Modes of Comfort, Sport, and Eco Pro adjust the steering weight and throttle pedal response, but don’t actually make a performance difference. Within their standard settings, they’re also individually adjustable as far as characteristics. Sport mode in particular is unsuitable for highway travel, as it holds the car a gear lower than it should be even in steady-state cruising on a flat surface.

The large sedan travels nicely along the interstate and soaks up bumps in a controlled manner. The cabin is quiet inside, with no notable wind noise to speak of at high speed. Some tire and road noise comes through but is well controlled.

On hilly back roads, the 5 is not as happy. The softer suspension setup allows for roll during aggressive driving. And even though the grip is excellent with the xDrive setup, it’s impossible to hide the 3,878 pounds of the 530i. The use of Sport mode in such situations merely makes the steering heavier and the throttle firmer, while causing harsher gear changes.

Though a 5-Series might serve reasonably as an occasional back road companion, it comes up short in the power department. The heft of this large car is motivated by a 2.0-liter inline-four, good for 248 horsepower and 258 lb-ft of torque. Foot down after a corner, the 530 simply lacks the grunt to force itself forward with gusto. Each horse under the hood must pull around 15.63 pounds, and you feel it. BMW claims 6.5 seconds to 60, but it certainly doesn’t feel that fast. After about 70 percent interstate driving and 30 percent back roads and in town, mpg averaged 34.8 over 258 miles.

The engine itself is without any notable NVH at idle, though it sounds thrashy when pushed hard. Standing outside the 5 at idle, there’s a decent amount of unrefined chatter from the engine where it almost sounds like it could be a diesel.

While piloting the 530i, the driver is presented with much information via the large central screen. The screen can be directed via BMW’s iDrive wheel, or by touch. Dependent upon the information required, a mixed-use approach is reasonable.

The gauges are digital on a clear screen but present too much information. Said information can be edited in a number of ways, but there is no option for the look of traditional analog gauges. In the same way, the center screen has many layers of information and options.

It’s all a bit overwhelming, as some settings are buried four or five menus deep. It takes a while to figure out where everything is and set up the car to the driver’s preference. Preferences are catered to: Lighting color is adjustable, as are the particulars of almost everything. No matter driver preference, the car starts out in Comfort after each ignition cycle. Telling.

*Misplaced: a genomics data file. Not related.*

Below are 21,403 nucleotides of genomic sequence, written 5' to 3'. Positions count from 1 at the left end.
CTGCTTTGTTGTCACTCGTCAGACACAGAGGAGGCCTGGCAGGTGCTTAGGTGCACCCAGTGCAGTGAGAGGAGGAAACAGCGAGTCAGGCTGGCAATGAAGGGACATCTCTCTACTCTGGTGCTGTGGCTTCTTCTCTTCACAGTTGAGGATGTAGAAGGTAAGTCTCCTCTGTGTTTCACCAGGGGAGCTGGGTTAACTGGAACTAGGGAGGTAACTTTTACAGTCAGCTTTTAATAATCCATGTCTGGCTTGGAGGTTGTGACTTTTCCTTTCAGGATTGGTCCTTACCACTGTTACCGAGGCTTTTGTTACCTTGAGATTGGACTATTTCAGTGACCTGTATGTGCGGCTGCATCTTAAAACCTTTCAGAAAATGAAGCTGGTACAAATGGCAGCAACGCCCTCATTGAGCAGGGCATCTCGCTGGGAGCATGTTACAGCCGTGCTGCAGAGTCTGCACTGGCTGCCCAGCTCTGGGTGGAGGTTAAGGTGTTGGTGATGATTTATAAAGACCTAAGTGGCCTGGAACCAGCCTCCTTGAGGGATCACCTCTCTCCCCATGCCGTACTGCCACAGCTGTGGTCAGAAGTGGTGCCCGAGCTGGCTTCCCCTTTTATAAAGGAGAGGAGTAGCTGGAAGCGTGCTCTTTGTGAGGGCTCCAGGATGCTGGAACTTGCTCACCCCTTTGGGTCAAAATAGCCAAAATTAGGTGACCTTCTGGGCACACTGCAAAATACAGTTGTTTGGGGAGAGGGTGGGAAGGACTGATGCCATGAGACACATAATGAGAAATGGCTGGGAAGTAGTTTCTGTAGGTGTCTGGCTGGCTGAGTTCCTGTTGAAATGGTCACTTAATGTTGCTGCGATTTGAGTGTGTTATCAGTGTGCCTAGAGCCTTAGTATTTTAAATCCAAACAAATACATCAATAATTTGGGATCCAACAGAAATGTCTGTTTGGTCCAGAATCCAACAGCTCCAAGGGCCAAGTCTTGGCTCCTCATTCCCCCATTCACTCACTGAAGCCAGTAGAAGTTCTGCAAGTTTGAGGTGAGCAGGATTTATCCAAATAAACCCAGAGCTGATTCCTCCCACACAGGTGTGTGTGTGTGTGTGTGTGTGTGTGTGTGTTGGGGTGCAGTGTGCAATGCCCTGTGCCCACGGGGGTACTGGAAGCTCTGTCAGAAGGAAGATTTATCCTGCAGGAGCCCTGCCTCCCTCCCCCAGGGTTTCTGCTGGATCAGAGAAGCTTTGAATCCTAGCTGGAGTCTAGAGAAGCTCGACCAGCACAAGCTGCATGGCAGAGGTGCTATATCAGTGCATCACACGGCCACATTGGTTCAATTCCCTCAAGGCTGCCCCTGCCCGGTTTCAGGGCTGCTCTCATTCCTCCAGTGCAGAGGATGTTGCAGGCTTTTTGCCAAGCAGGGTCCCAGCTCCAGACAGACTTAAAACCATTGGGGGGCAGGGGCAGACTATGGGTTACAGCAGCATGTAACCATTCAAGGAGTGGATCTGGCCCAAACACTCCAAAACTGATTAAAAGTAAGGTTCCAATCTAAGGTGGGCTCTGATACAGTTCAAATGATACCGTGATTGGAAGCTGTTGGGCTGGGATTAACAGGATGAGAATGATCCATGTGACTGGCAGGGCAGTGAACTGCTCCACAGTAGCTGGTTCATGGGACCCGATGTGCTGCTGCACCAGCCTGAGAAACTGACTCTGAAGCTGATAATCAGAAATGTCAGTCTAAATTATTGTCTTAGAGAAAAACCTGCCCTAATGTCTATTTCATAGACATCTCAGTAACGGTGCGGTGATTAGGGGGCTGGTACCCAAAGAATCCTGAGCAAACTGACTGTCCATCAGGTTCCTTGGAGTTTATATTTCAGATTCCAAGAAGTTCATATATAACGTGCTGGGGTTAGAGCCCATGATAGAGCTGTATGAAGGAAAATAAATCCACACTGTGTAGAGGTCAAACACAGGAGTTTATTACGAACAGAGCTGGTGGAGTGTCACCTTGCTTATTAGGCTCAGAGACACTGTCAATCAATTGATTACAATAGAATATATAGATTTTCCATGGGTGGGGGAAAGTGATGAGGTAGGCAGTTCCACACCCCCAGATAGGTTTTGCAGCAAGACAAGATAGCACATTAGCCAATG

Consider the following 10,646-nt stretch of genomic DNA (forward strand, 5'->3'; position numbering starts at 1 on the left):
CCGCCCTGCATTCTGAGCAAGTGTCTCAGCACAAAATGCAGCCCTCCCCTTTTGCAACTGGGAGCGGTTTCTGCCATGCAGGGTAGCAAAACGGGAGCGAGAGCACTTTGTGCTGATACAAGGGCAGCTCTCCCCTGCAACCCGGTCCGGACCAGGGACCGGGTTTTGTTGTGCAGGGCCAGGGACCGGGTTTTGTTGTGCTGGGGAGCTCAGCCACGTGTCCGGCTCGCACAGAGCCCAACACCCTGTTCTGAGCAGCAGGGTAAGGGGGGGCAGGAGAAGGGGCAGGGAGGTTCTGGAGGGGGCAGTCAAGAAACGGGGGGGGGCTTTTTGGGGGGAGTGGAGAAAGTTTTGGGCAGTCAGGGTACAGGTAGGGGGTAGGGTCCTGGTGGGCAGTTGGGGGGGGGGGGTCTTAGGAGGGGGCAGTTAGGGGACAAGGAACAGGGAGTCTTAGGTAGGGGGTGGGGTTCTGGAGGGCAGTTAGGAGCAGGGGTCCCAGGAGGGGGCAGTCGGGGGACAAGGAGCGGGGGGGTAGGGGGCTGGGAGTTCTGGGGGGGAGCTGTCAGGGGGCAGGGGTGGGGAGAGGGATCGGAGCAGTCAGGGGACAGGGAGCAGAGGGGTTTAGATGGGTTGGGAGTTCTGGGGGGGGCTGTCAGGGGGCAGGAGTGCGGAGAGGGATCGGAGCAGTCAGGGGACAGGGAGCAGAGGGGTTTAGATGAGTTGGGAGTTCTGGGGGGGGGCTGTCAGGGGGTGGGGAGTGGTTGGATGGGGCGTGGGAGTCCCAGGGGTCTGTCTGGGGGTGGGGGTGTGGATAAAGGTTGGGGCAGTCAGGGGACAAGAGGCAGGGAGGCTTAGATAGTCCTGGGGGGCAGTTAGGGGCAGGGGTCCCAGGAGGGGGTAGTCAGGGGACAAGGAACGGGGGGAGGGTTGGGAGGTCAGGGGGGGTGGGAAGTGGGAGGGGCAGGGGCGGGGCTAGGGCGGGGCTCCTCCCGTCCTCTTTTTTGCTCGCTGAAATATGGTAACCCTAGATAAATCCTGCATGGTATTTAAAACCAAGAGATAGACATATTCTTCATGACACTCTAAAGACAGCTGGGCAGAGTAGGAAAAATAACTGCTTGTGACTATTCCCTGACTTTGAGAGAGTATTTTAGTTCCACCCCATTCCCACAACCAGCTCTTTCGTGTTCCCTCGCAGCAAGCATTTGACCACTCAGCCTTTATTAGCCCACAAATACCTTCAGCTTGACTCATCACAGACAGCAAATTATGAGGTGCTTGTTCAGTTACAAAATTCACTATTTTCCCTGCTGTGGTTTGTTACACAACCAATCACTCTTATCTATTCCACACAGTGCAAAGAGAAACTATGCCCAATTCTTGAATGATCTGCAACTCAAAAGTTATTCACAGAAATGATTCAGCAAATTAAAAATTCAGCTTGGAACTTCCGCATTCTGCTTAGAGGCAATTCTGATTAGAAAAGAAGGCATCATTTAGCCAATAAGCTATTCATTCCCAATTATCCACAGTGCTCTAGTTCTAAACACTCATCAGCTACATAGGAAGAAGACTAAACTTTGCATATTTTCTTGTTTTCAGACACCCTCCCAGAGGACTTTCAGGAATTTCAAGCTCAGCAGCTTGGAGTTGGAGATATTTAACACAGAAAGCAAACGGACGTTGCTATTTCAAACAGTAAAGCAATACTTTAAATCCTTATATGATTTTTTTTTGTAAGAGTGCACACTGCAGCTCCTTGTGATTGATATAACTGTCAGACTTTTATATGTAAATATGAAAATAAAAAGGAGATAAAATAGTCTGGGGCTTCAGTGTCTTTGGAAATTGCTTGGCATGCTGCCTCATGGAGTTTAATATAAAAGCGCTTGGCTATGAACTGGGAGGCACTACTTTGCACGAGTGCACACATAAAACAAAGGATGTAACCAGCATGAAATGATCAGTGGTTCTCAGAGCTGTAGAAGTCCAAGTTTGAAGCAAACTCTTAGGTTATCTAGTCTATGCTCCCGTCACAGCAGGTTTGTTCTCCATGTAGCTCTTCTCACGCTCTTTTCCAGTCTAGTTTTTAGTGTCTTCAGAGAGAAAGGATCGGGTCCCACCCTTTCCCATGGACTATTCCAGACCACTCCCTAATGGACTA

Even with copious preferential options, the 5-Series does its best to have you drive how it wants you to drive. Stop-start is defeated by a button under the ignition but times out after a while and turns itself off whenever the car is switched to park. The stop-start’s function is quick at lights, but certainly not smooth. Speaking of unsmooth: Lane-departure assistance is direct and aggressive, tugging the wheel and tutting the driver constantly to stay in the exact center point of the lane. It was turned off within 20 minutes because it was so aggressive.

The cruise control is also annoying. If the system is on and a driver sets the speed but is traveling above the posted limit, the cruise is set to the posted limit. The driver must intervene and direct the cruise (via the + button) to set it at the current speed. Similarly annoying is the automatic parking brake, which activates not only when the car is put in park, but also when it’s moved from reverse to drive. A perplexing programming choice. Collision warnings (too close to the car in front) are laissez-faire, and should not be relied upon.

There are a few nice features here that are well thought out. On warm days the car prompts the driver to activate preemptive ventilation to cool the cabin, which can be turned on immediately or scheduled. The backup camera’s image is very clear. And the intelligent voice command can process complete sentences with ease. I suggested, “Show me the highest rated restaurants nearby,” and the BMW assistant returned a list of restaurants in the vicinity sorted by Yelp rating. Nice.

Light comes into the cabin via a large sunroof, and climate control cooled the black interior admirably at a sunny 84 degrees. Android Auto and Apple Carplay are both present and accounted for, and via Bluetooth. The BMW navigation was easy to set up, especially via the aforementioned voice command. Simply say “destination is,” and then the full address. It works every time without button pressing. BMW’s basic audio system does not impress, and provides neither exceptional clarity nor a nice sound – it’s just sort of there.

And that sums up the 530i xDrive, unfortunately. Aside from the okay driving dynamics, it’s a car that adds frustrating electronic interference at every turn. It’s “an amount of German car” which is neither powerful nor all that pleasing. It most definitely does not feel special.

Your author is left wondering who this particular car is for. The performance driving enthusiast, the value-minded motorist, the mpg enthusiast? No to all of those, as the 2.0 isn’t up to performance driving, the base price is too high for a cheapskate, and the fuel economy isn’t great enough to impress. It’s a nice rental though: Use it a few days, give it back, and forget it shortly thereafter. When spending this sort of money, absolutely pony up the $6,000 or so and get the 540i xDrive with inline-six. You’re probably a banker, sell some securities if need be.

[Images © 2022 Corey Lewis/The Truth About Cars]